Tag Archives: Oxford


ChristChurchI spent most of my last full day here in Oxford just wandering around looking at the town, since it is highly amenable to drifting, and everything shuts down by mid-afternoon anyhow.  Like Venice (and not too many other places), Oxford seems like an impossibly pretty place to have survived into the present century.  And unlike Venice, Oxford is not sinking under the weight of the zillions of tourists who have ruined it for natives (if, indeed, there are any real Venetians left). It seems to have adapted just fine, thank you very much, into the present while still fulfilling its primary mission, and being very, very pretty while doing it (allowing for the occasional and unfortunate stab at “modernity” that took the form of Brutalist dormitories, and the “Haunted Oxford” tours, for which there is no excuse).  So how did that happen in this rarefied place?  I often mull on an observation from an editorial on the demolition of Penn Station, in which the writer recorded the damning statement: we get the cities we deserve.  It helps me understand the dreadful state of so many cities that have been shaped by short-sighted politicians, for cheapness (not economy, but cheapness),and crude concerns for alleged personal conveniences.   But I have trouble understanding that sentiment in light of Oxford.  Does anyone really deserve all of this?  And don’t more of us deserve better?

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The Afterlife of Sir Christopher Wren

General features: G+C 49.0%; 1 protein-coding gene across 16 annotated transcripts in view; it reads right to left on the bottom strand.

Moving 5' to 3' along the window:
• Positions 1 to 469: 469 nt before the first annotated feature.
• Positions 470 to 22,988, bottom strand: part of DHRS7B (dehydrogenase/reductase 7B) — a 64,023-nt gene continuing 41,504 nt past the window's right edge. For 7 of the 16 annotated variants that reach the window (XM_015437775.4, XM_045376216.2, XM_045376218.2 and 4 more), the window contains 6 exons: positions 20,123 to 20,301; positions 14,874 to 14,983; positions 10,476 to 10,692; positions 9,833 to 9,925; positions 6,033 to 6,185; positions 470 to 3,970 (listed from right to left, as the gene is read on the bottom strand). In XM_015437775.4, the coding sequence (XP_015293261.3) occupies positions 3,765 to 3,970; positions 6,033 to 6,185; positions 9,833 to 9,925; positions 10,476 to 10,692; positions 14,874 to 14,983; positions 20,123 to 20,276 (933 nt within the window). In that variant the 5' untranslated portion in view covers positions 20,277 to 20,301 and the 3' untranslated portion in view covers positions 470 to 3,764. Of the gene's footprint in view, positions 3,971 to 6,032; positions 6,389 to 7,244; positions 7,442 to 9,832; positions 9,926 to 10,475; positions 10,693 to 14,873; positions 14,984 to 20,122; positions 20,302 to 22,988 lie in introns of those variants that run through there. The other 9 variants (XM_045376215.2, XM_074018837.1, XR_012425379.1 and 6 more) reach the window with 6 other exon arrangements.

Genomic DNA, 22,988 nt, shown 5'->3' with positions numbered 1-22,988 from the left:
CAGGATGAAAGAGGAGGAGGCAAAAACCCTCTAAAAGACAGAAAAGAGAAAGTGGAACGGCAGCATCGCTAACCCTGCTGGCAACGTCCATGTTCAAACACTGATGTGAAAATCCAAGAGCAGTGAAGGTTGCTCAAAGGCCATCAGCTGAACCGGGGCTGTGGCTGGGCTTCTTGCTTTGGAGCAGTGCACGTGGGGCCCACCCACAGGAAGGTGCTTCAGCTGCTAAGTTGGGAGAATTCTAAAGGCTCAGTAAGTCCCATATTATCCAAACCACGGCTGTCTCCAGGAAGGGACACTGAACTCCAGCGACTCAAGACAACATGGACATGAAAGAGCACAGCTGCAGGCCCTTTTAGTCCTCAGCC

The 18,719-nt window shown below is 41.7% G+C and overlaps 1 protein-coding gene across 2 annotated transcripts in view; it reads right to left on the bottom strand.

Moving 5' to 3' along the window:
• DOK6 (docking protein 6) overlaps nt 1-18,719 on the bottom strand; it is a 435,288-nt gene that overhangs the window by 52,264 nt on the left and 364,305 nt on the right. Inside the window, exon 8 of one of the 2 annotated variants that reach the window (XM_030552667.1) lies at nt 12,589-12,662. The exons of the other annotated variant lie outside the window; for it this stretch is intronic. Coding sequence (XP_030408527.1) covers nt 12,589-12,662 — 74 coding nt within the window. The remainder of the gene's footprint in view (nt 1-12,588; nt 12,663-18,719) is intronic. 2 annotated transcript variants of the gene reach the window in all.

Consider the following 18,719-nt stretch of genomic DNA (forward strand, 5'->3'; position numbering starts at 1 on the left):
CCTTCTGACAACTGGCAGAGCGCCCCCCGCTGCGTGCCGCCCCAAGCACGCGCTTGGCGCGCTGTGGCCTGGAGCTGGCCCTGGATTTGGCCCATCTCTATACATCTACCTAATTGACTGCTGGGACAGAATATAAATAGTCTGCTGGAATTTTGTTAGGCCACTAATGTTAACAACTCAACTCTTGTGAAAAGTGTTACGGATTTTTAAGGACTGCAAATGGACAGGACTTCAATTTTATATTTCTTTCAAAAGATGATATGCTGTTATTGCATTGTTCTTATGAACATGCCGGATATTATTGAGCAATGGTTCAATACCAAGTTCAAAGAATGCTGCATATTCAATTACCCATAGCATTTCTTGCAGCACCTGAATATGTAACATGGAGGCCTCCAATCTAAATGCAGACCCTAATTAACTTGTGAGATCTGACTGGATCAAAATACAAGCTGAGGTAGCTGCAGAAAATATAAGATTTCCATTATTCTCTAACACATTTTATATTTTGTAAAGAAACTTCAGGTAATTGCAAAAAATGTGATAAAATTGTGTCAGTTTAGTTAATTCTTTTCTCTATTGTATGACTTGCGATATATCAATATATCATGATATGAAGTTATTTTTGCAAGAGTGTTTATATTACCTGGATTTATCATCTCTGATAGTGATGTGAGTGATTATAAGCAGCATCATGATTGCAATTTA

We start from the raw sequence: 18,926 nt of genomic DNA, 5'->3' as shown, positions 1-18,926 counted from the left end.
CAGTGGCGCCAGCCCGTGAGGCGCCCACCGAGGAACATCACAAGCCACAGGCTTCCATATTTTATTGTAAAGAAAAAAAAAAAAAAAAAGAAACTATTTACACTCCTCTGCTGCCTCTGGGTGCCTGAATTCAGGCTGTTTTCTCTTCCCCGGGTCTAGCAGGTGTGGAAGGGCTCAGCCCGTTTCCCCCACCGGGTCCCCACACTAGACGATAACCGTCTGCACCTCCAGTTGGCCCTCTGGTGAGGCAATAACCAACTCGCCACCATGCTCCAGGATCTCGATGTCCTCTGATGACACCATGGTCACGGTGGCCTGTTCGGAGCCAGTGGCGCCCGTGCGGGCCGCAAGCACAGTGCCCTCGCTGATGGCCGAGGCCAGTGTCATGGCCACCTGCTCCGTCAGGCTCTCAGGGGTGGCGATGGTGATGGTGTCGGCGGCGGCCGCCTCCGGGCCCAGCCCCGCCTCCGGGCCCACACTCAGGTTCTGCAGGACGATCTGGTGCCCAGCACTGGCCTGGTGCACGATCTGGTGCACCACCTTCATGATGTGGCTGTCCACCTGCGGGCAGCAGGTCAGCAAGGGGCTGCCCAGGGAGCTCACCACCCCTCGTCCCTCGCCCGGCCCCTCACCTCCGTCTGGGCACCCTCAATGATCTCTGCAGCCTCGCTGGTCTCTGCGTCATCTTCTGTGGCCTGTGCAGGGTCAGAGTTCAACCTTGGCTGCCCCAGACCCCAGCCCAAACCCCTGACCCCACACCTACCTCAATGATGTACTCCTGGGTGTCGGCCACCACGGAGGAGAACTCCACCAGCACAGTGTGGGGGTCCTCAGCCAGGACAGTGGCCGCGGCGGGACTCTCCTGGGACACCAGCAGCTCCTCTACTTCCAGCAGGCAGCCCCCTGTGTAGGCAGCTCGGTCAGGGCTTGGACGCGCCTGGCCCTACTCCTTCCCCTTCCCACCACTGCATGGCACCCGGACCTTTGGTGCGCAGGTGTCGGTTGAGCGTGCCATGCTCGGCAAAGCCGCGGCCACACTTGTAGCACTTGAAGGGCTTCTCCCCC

Today I engaged in the most businessy business of my English sojourn by presenting a paper at a conference, sponsored by the Society of Architectural Historians of Great Britain at St. John’s College, Oxford, on Wren’s later life/influence/rejection following his death.   My paper considered what I called Wren’s inexorable influence: he was too big, too famous, too extraordinary to ignore, and yet too problematic ( for 19th- century Americans, at least) to embrace whole-heartedly.  My architect, Walter, found his way around Wren by focusing on the rational and ” scientific” aspects of his practice (especially the dome of St. Paul’s), and he wasn’t alone.  Wren was alternately revered, reviled, totemized and trumped as a model of aesthetics, science, practice, at home and abroad.  In addition to this fine consideration of a great architect, the symposium made me wonder more generally on the nature of fame.  Are there other architects of Wren’s long- lasting, yet changing status?  Are their stories similarly tied to themes of colonialism and empire?  Does that key into the way their appreciation alters through time?  And to what extent, if any, do monumental people rise above, or fall below, the fame of the monuments that they leave behind?   I wonder.

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